Tuesday, January 18, 2011

SAR #11018

The unimaginable becomes imaginable when people take to the streets.

Snidely, Whiplashed:  GMAC has agreed in a Maryland case that it would dismiss every foreclosure case in the state that relied on affidavits signed by robo-signer Jeffery Stephan. Stephan has admitted to signing 10,000 false affidavits a month. GMAC can refile on each of the approximately 10,000 houses, but only if they submit to mandatory mediation between borrower and lender before moving to foreclosure. Will this expand to all the other robo-signers and foreclosures in other states?

Just Asking;  Would Tunisia's food-price-based recall election seem more important if it had been held in Riyadh?

Final Exam:  There is $830 billion in outstanding student loan debt in the US – more,even, than credit card debt. But there are far fewer debtors and they are far less likely to pay their debts (60% is not being actively repaid). There seems little hope that most graduates (or more likely, drop-outs) will be able to repay their loans. Ever. But that's okay, most of them didn't need the education anyway – let the banks repossess it.

In for a Penny in for a Pound:  The Irish central bank is printing up the money it needs to support the Irish banks. This wouldn't be a problem except they are printing Euros, not Pounds. They did tell the ECB that it was doing so, but it did not ask “May we?” It will be interesting if this sort of inflationary printing becomes popular in the other PIIGS.

Liar's Poker:  Venezuela Claims Its Oil Reserves Surpass Saudi Arabia's...

Heresy:  Philadelphia Fed President Charles Plosser says the Fed does not know what to do, hasn't got the power to do much, has far exceeded its statutory authority, and is trying to do the wrong thing. Bernanke would like to send him straight to bed without supper, but that, too, is beyond the power of the Fed Chairman.

Alarums!  The International Energy Agency (IEA) finds current oil prices to be “alarming” and fears they will have a negative impact on the global economy if OPEC does not “signal its intent to lift supplies.” Or better, demonstrate it can. OPEC raised its forecast for 2011 world oil demand growth by more than 1.23 million barrels but did not increase production quotas even as prices reach a 27 month high. We may never know if production increases (or decreases) because the US Energy Information Agency is going to stop publishing its International Petroleum Monthly which has been the one relatively reliable source for global production data.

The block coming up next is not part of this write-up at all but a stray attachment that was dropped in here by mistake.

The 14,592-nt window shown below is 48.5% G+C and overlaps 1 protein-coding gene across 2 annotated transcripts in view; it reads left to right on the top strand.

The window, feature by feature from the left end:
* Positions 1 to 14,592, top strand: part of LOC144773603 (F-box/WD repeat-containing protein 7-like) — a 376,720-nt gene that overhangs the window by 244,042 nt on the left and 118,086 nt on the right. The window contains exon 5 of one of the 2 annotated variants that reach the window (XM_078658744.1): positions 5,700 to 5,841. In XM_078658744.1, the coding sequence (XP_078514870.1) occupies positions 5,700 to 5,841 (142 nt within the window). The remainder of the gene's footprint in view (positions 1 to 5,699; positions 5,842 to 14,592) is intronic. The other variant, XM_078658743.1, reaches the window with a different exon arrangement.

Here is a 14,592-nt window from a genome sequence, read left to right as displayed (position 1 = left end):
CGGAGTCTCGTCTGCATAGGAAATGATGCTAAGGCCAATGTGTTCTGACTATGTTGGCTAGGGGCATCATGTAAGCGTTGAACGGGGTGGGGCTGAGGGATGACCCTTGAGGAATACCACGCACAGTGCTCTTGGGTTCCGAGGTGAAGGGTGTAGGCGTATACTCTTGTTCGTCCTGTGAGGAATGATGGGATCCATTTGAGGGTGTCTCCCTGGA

Higher Education: Whistleblower Rudolf Elmer has given Wikileaks CDs detailing the tax-evasion and money laundering on 2000 high profile Swiss bank clients, including 40 powerful politicians.” Elmer said he had done so “in order to educate society.”

Potemkin Budget:  The $720 billion (plus the cost of actual wars and the waste and bribery that goes with them) US defense budget: (1) Is required by the threats the US faces. (2) Makes the US safer than a more reasonable figure, say $100 billion, would. (3) Is the result of Bush, Reagan and the GOP. (4) Is necessary. (5) Is just right after Secretary Gates's $78 billion in cuts. (6) None of the above.

Childhood's End:  Senator Lee (R-UT) maintains that the nation's child labor laws are unconstitutional and prevent parents from fully capitalizing on their assets because children are not generally involved in interstate commerce. Never mind that in US v. Darby Lumber (1941) the Supreme Court has long since dismissed this fantasy. Maybe the Roberts court will bring back the 16 hour 6 day week, too.

1 comment:

Demetrius said...

Re Higher Education. Keep your eye on taxjustice.blogspot.com and taxresearch.org.uk and the Frontline Club had a video of the Assange wikileaks event.